You might have heard, “Boys will be boys.” While this sentiment may be common, it does not reflect the very real dangers that impact our young men, their families, and our communities. Beginning in high school, and sometimes even earlier, young adults compel one another to try new experiences, including illegal drugs and alcohol.
When we imagined what it would be like to be a parent, substance abuse was not in our minds. It is not something you can prepare for, but once it has impacted your family, things will never be the same. How does having a loved one with substance abuse issues impact the family?
In dysfunctional relationships, people live in reaction mode, responding to each other’s attitudes, behavior, and actions instead of being guided by their own perspectives. When applied to substance abuse in the family, this tendency is called codependency: when individuals “share the responsibility for the unhealthy behavior, primarily by focusing their lives on the sick or bad behavior and by making their own self-esteem and well-being contingent on the behavior of the unhealthy family member.” Dupont and McGovern (1991).
Nearly every young adult will have the opportunity to experience an altered state. Those who feel secure, and are opposed to using drugs or alcohol, will decline. Many more will join the crowd and experiment with the mind-altering flavor of the week. Some will enjoy it and make it a regular habit. And, too many of them will later find that their lives have forever been altered by addiction.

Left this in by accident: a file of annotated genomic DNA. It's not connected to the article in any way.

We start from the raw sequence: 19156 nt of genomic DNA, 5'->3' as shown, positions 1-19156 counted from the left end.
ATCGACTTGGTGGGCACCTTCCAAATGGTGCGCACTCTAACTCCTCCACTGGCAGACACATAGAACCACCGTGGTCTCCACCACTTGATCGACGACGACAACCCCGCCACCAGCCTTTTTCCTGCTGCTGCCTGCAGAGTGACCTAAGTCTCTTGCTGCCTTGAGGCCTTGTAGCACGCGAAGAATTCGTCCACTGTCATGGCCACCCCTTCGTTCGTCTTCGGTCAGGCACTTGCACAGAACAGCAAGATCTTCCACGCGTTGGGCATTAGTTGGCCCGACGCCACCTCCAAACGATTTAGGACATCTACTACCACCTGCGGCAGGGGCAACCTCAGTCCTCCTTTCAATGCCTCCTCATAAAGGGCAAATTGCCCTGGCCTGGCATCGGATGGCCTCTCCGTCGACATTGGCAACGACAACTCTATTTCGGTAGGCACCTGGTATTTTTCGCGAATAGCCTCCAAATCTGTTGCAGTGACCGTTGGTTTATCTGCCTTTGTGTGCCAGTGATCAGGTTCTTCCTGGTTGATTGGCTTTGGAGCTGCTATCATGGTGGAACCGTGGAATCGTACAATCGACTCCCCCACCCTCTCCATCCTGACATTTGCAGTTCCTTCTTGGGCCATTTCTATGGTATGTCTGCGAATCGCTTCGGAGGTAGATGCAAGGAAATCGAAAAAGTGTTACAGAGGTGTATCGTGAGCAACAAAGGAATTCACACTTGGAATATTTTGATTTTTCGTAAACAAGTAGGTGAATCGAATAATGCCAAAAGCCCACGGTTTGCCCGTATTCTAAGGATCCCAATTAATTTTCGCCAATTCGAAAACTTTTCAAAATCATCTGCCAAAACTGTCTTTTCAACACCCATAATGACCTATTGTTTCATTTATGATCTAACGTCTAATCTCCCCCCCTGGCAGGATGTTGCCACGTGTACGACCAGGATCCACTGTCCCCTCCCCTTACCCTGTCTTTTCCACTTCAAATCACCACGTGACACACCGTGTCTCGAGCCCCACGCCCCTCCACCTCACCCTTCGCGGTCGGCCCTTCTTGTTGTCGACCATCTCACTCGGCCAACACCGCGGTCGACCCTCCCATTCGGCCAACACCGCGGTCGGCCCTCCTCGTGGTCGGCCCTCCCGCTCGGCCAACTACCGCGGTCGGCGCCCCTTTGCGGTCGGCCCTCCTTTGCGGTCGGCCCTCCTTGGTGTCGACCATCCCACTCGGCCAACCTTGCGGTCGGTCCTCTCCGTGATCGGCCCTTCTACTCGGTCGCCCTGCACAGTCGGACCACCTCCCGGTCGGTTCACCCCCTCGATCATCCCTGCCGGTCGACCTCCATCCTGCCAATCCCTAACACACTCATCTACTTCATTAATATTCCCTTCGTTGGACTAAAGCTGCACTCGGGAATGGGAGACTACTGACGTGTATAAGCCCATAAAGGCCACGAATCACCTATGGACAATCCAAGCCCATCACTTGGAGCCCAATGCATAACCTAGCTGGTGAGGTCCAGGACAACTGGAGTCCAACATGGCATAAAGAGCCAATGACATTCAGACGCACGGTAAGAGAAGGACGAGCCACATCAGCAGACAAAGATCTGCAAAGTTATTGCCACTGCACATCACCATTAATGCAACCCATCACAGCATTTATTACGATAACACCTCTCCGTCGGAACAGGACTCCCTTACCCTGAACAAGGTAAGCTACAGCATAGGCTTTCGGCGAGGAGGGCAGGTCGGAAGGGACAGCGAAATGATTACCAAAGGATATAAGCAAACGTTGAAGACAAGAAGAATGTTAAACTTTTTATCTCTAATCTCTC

There are tell-tale signs that a person may be abusing or dependent on alcohol or other drugs, but it is often surprising how people who know these addicts or alcoholics miss the typical signs. Substance abuse counseling can help, but only if the person is involved with counseling and that generally requires them to have symptoms. Rehab treatment is the answer for this problem, but the signs of relapse should be showing themselves long before rehab comes into their life.